What is cleft lip repair?

Cleft lip repair, also called cheiloplasty, is surgery to correct a cleft lip. Cleft lip is a birth defect that occurs when the upper lip doesn't fuse together properly during development. It can look like a small notch in the edge of the lip or it can extend into the nose and gums. Cleft lip can affect one side of the mouth, called a unilateral cleft, or both sides of the mouth, called a bilateral cleft. 

Cleft lip repair involves joining the sides of the lip together to close the opening or space in the lip. The surgery improves the function, structure and appearance of the lip. 

Cleft lip repair is a common but major surgery with serious risks and potential complications. Most children with cleft lip have the surgery between three to six months of age. 

Other procedures that may be performed 

Cleft lip may occur alone or with cleft palate. Cleft palate is a birth defect that occurs when the roof of the mouth, or palate, does not develop properly. Cleft palate results in a split or opening in the roof of the mouth. Cleft lip and cleft palate may require correction in separate surgeries. 

Your child’s doctor may recommend other procedures before or after cleft lip repair including:

  • Cleft palate repair to correct cleft palate
  • Dental and orthodontic procedures to repair dental problems, such as gum problems, bone defects, and small, missing, abnormal, displaced or extra teeth
  • Lip adhesion procedure or molding plate to bring the sides of a very wide cleft lip closer together before cleft lip repair surgery
  • Plastic surgery including scar revision surgery to minimize the appearance of scars and nose surgery to improve the appearance of the nose

Why is cleft lip repair surgery performed?

Cleft lip repair treats a cleft lip. Left untreated, cleft lip can cause problems with feeding, growth and development, ear infections, hearing, speech, and self-esteem. Dental problems are also associated with cleft lip.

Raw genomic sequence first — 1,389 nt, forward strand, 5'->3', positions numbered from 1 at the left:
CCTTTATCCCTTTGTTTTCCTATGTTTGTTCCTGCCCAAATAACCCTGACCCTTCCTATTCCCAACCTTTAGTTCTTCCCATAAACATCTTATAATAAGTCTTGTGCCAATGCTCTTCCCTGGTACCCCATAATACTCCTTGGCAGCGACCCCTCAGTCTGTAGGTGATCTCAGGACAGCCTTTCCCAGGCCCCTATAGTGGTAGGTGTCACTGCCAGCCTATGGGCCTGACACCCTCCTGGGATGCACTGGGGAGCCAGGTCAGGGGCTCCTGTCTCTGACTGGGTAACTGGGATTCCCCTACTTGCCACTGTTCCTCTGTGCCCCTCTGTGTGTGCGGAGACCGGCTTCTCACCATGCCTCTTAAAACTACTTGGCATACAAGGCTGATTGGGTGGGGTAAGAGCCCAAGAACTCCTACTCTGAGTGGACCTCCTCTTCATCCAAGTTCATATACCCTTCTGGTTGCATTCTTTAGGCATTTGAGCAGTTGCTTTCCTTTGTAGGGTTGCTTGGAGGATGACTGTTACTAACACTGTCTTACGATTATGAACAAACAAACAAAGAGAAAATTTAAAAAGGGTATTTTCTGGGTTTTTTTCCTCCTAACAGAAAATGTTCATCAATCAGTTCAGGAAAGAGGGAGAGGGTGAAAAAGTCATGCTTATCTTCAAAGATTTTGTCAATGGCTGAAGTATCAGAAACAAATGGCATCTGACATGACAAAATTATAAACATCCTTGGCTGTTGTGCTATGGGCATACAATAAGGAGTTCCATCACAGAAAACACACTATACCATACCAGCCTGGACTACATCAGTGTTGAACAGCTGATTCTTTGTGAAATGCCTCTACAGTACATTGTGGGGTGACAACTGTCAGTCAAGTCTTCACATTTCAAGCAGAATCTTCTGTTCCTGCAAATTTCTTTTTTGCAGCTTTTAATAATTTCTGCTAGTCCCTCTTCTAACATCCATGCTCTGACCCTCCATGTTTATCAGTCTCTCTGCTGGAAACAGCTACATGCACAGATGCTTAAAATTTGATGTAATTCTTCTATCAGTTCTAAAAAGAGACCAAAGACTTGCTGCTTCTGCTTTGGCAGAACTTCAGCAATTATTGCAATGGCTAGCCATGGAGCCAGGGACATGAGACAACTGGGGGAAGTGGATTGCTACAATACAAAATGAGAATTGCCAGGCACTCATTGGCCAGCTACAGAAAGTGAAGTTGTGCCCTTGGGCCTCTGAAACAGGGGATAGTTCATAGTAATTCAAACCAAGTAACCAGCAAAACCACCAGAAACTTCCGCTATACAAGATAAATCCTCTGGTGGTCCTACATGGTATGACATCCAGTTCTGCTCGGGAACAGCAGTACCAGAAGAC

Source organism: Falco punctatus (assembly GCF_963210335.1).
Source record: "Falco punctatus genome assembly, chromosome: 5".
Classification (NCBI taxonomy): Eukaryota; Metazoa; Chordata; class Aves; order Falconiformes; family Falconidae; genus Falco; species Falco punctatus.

Who performs cleft lip repair?

The following specialists repair cleft lips:

  • Plastic surgeons specialize in aesthetic and reconstructive surgery. 
  • Facial plastic and reconstructive surgeons specialize in plastic and reconstructive surgery of the face. They initially train as plastic surgeons or otolaryngologists (ear, nose and throat doctors/surgeons).
  • Head and neck plastic surgeons specialize in plastic and reconstructive surgery of the head and neck. They also train as plastic surgeons or otolaryngologists (ear, nose and throat doctors/surgeons) before further specialization.

How is cleft lip repair performed?

You child’s cleft lip repair will be performed in a hospital. Cleft lip repair surgery takes from two to six hours, depending on the extent of surgery.

The goal of cleft lip repair is to close the separation in the lip. The surgeon will make incisions on either side of the cleft to create flaps of tissue. The surgeon will draw the flaps of tissue together and stitch them to close the cleft. 

Types of anesthesia that may be used

Your child's doctor will perform cleft lip repair using general anesthesia. General anesthesia is a combination of intravenous (IV) medications and gases that put your child in a deep sleep. Your child is unaware of the procedure and will not feel any pain. 

The doctor may use a sedative medication to relax your child before surgery. It is usually given by mouth. Your child’s care team will then start general anesthesia through a breathing mask. After your child is asleep, the team will insert an IV to give fluids and medications.

What to expect the day of your child's cleft lip repair surgery

The day of your child's surgery, you can expect to:

  • Talk with a preoperative nurse. The nurse will examine your child and ensure that all needed tests are in order. The nurse can also answer questions and will make sure you understand and sign the surgical consent form.
  • Remove all of your child’s clothing and dress your child in a hospital gown. Your child’s care team will give your child blankets for modesty and warmth.
  • Talk with the anesthesiologist or nurse anesthetist about your child's medical history and the type of anesthesia your child will have
  • Remain with your child in the pre-op area until before surgery. 
  • The anesthesiologist or nurse anesthetist will start your child's anesthesia through a breathing mask.
  • Once your child is asleep, a surgical team member will start an IV to maintain anesthesia. 
  • The surgical team will monitor your child's vital signs and other critical body functions. This occurs throughout the procedure and your child's recovery until your child is alert, breathing effectively, and vital signs are stable.
  • Wait in the waiting room during your child's cleft lip repair. The team will call you to the recovery room once your child arrives from surgery. Parents are often present when their child wakes up from surgery.